Alternattiva Demokratika – The Green Party in Malta advocates a different line of action. A connectivity strategy for Gozo considering in detail all the different options is to be drawn up. After subjecting it to a Strategic Environment Assessement in line with the EU environmental legislation such a strategy should be subject to a public consultation, not just with the Gozitans but on a national level.
Taking into consideration all impacts would ensure that the decison taken is a sustainable one. Not in the interests of one specific sector but in the interests of all. Resurrecting (the real) eco-Gozo in the process would not be a bad idea.
Published in The Times of Malta – Saturday June 29, 2013
This is only a pipe dream… It will never happen. It is just a topic of discussion raised by politicians who have too much free time on their hands and who no doubt crave the attention these silly projects present. Such a bridge or tunnel is not feasible because they plain and simple are too expensive to fund and the money is just not there. So these fools can keep bringing up the subject every four years but it’s only in the figment of their imagination.. That’s my opinion and I hope I am right.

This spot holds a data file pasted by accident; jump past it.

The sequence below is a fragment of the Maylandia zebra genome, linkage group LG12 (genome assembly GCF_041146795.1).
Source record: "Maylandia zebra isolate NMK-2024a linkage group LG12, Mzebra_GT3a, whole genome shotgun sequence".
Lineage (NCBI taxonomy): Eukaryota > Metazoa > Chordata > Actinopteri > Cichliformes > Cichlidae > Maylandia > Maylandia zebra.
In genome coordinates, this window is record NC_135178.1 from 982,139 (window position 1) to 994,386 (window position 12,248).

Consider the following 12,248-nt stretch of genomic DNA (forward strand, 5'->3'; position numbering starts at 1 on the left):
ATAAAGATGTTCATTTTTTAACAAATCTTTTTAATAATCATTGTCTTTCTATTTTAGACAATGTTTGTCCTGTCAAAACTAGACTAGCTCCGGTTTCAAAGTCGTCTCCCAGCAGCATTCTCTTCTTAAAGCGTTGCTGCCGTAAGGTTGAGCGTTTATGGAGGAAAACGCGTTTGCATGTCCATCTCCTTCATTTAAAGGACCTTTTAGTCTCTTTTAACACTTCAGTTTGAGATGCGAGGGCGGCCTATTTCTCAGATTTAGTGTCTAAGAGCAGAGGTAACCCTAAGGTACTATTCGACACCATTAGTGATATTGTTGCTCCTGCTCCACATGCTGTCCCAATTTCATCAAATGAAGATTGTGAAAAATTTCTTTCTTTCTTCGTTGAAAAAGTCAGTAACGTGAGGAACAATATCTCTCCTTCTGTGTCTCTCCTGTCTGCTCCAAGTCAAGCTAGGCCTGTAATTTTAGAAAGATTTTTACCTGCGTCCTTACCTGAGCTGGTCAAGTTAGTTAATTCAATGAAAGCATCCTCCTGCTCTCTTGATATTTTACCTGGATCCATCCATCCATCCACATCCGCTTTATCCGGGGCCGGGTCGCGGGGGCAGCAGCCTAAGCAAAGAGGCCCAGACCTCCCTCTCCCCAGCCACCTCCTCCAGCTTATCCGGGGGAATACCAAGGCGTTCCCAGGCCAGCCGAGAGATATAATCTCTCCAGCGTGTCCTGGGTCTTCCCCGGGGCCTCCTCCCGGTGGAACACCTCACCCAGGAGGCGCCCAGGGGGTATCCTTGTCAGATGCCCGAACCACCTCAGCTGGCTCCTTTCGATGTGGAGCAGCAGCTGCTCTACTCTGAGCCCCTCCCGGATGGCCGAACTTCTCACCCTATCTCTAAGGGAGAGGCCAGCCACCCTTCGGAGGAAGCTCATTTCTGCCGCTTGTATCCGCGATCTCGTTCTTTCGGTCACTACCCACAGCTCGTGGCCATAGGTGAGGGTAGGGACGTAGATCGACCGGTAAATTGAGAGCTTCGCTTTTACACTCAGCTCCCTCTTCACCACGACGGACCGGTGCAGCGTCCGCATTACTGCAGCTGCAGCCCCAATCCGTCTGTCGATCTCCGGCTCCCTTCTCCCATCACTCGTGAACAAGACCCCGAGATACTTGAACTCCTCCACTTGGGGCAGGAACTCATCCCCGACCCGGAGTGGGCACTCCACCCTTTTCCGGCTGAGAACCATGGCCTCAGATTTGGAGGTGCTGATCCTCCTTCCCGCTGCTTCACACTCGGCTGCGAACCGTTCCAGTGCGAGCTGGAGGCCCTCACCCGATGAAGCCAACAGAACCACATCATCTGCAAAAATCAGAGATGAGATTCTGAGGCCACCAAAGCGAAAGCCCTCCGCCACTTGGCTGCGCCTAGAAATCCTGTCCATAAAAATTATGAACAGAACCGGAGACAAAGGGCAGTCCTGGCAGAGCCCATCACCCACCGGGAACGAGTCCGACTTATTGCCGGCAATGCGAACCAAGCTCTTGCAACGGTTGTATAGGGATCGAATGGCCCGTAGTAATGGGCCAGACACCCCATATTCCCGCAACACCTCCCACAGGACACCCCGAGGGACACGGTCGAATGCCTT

An excellent analysis. But my view is that:
1. Both a tunnel and a bridge will, sooner than not, only serve to denature Gozo from what it really is, in terms of its characteristics.
2. The Gozitans have a great flaw. They conveniently refuse to think like the people of so many other islands in the European seas.
3. A good, rapid, punctual, clean and efficient catamaran service, operating on frequencies like buses should stop all their regular complaining. Government should invest in such a service or subsidise one.
And i am sure there are other solutions than the tunnel and bridge hairbrained ideas!
I agree with Charles Sammut that a bridge or tunnel will never happen, at least not in the near future. What worries me is that they may offer a fixed wing link instead as a consolation which will do nothing but cause more harm to the island. Please don’t look at this from the point of view of tourists as it’s the last thing tourists want. Tourists come to Gozo because of the double insularity not in spite of it. We come for the extra peace and quiet that Gozo offers which is the very same reason why so many Maltese have holiday homes on Gozo. If it was to become connected permanently to Malta it would just end up as a suburb of the main island.